Thursday, July 18th, 2019

Yamaha launch multipurpose robot

Published on August 22, 2016 by   ·   No Comments


Not a month goes by nowadays without the announcement of some robot vehicle or another, and this is no exception.  As the autonomous boat bandwagon gets underway, Yamaha is jumping on board with a self-piloting compact electric craft of its own, the BREEZE10.

Now before we get anyone’s hopes up, this is a bit more utilitarian than the glossy, marble-and-glass affairs that we normally write about in these pages.   The BREEZE10 is a scant three metres long and is designed for the perhaps unglamorous task of surveying lake beds.  But the Company also has plans to evolve the autonomous platform to meet the specifications of surveillance and defence customers in the future.

Yamaha is initially pitching its robotic watercraft to the wide variety of dam operators that evidently exist in Japan.  Local governments and power companies are among those being targeted as customers, and the Company is betting that the difficulties faced by surveyors working in harsh wintry conditions, as well as its labour- and cost-saving aspects, will spur adoption of the vessel

The BREEZE10 is designed with a dedicated mount point in the bottom of the hull that allows sonar equipment to be quickly swapped in or out depending on the requirements of the job at hand.  It also features the ability to work in shallow locations thanks to the specially designed low-profile hull with integrated Yamaha marine electric motor.

In addition to a totally autonomous mode where it pilots itself, the vessel also features the ability to be controlled remotely or from a joystick on board, which makes it suitable for any number of uses.  It also has the brain to retrace routes it has previously travelled, which is useful when resurveying a location, say before and after dredging a dam reservoir.  And its pint-sizedness comes in handy when it comes to transportation; the Company claims the whole boat can fit in a “suitably-sized” minivan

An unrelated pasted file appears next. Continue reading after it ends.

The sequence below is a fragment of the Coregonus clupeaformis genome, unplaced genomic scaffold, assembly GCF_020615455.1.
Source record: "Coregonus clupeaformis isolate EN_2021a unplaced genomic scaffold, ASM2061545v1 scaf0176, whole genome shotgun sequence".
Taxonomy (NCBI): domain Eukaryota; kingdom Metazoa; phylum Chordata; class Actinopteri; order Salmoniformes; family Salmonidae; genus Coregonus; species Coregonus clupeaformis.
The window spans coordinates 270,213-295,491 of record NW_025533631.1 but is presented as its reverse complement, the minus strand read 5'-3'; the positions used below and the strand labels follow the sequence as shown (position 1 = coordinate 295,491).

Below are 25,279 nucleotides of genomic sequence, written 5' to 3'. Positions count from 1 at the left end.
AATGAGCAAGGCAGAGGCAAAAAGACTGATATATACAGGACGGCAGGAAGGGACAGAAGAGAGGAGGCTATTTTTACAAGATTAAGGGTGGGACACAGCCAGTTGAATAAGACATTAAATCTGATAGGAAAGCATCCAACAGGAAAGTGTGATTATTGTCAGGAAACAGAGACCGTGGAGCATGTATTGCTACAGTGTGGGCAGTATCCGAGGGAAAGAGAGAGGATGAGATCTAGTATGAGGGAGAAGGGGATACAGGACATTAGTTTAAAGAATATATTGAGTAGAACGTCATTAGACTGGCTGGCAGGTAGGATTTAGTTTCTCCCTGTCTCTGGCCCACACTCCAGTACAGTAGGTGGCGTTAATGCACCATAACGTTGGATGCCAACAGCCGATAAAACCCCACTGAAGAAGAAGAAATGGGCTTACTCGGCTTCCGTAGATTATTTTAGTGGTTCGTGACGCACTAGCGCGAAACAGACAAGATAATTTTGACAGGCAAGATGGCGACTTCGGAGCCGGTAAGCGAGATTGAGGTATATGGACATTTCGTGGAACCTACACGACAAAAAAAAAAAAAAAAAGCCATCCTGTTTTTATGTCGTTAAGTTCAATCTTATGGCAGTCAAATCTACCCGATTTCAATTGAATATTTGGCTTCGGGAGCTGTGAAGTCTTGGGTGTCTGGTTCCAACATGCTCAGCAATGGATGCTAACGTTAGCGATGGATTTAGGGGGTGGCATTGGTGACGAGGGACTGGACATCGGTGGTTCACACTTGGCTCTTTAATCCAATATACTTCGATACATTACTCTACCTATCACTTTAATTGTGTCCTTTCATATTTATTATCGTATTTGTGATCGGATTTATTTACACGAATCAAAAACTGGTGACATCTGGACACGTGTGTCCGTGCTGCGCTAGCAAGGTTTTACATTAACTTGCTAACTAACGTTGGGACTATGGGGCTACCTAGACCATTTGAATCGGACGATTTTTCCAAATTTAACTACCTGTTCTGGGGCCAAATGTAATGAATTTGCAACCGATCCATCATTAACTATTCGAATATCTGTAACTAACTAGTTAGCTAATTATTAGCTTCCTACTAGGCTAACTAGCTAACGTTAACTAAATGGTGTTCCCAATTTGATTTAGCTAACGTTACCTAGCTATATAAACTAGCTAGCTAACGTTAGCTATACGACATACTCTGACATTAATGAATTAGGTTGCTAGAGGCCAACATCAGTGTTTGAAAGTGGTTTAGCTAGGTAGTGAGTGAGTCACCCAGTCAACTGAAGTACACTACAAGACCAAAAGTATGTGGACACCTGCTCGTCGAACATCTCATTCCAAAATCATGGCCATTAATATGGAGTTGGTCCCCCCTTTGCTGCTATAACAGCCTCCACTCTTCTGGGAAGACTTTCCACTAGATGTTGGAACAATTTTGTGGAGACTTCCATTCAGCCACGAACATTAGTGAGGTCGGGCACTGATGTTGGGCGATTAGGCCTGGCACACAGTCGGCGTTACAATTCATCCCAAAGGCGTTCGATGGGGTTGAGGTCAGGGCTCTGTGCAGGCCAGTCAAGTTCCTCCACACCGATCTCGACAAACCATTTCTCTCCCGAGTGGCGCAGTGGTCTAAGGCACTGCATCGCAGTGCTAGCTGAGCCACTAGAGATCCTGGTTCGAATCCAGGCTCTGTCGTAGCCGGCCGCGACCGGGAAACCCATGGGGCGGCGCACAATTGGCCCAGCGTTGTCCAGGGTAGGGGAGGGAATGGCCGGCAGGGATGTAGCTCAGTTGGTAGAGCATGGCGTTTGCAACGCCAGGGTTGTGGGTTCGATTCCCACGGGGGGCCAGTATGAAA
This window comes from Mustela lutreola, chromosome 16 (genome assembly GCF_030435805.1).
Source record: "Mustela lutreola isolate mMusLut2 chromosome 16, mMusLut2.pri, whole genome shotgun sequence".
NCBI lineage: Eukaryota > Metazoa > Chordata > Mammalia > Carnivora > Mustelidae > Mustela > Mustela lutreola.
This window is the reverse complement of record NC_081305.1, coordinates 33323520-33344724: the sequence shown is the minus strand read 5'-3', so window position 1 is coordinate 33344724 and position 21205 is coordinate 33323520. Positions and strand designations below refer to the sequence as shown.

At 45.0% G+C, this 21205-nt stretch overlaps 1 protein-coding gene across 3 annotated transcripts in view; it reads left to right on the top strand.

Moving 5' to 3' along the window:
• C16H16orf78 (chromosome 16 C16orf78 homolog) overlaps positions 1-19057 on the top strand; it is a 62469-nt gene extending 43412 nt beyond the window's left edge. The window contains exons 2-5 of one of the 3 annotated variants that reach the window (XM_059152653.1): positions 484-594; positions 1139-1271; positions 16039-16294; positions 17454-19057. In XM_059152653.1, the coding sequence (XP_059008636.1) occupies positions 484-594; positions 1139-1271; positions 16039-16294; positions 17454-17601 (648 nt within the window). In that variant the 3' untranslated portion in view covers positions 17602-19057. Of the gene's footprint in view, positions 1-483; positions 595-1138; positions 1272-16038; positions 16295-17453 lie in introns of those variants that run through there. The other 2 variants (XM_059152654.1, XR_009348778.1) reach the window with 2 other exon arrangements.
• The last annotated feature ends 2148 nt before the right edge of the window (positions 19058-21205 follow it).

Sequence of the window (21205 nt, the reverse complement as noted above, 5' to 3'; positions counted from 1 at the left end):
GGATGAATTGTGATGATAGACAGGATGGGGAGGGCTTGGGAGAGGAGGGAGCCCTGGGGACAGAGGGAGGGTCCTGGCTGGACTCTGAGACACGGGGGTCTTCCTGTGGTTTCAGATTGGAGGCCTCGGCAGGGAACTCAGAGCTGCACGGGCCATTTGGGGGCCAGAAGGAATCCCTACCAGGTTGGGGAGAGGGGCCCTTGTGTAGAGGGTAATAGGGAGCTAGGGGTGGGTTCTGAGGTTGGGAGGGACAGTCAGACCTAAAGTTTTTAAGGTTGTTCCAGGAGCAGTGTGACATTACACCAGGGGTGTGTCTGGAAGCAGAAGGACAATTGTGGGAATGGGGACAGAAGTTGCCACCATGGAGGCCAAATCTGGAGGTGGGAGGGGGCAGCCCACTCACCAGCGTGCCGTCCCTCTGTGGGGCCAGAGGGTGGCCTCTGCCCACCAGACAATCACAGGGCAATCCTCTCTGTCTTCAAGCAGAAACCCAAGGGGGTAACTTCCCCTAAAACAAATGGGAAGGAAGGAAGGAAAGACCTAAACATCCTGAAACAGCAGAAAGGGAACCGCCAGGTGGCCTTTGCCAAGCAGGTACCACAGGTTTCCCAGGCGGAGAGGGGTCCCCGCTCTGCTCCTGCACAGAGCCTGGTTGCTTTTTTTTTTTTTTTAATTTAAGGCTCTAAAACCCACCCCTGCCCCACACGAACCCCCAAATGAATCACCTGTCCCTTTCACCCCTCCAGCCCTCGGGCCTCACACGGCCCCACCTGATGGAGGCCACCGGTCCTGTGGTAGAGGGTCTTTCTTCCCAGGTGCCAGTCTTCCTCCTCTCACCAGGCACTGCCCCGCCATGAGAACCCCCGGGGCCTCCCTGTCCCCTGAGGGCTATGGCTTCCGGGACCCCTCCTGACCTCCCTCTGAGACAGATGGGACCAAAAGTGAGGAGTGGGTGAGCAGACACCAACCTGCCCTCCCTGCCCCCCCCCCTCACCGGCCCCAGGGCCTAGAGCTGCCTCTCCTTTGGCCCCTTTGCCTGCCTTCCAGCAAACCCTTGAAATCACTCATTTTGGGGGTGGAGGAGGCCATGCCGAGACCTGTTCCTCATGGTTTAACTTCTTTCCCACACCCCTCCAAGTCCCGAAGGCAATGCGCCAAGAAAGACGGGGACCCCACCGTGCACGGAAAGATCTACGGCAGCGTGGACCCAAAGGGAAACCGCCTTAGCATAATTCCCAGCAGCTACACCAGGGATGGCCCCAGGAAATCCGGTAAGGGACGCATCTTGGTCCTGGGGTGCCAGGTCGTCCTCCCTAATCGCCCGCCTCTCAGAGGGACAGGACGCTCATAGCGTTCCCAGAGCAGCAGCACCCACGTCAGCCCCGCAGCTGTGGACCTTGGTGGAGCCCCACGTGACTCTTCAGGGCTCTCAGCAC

Equipped with a 20Ah battery, the BREEZE10 can run its Yamaha M25 motor for up to six hours, which gives it impressive longevity.  Top speed is a rather sedate four knots, but surveying is not a high-speed affair anyway, and when your boat-bot is off doing your job for you on its own – who really cares

The defence applications seem to be pretty obvious, too.  The world’s militaries are increasingly taking an interest in autonomous vehicles, and while drone unmanned aerial vehicles have become commonplace, we’re beginning to hear more and more about unmanned water-vehicle systems.

A compact vessel with several hours’ running time and a hot-swap sonar would seem to be a good choice for a remotely-operated minesweeper, for example.  Meanwhile, an inconspicuous, quiet marine drone might be of interest to various intelligence agencies around the world, although something would have to be done about the top speed if it were to pass muster with the James Bond types.

As the robot revolution continues apace, we’re once again witnessing a new type of automated vessel take to the waves.  While it’s definitely a niche product, the BREEZE10 is sure to make waves in its market, and this is unlikely to be the last time Yamaha announces an autonomous marine vehicle.

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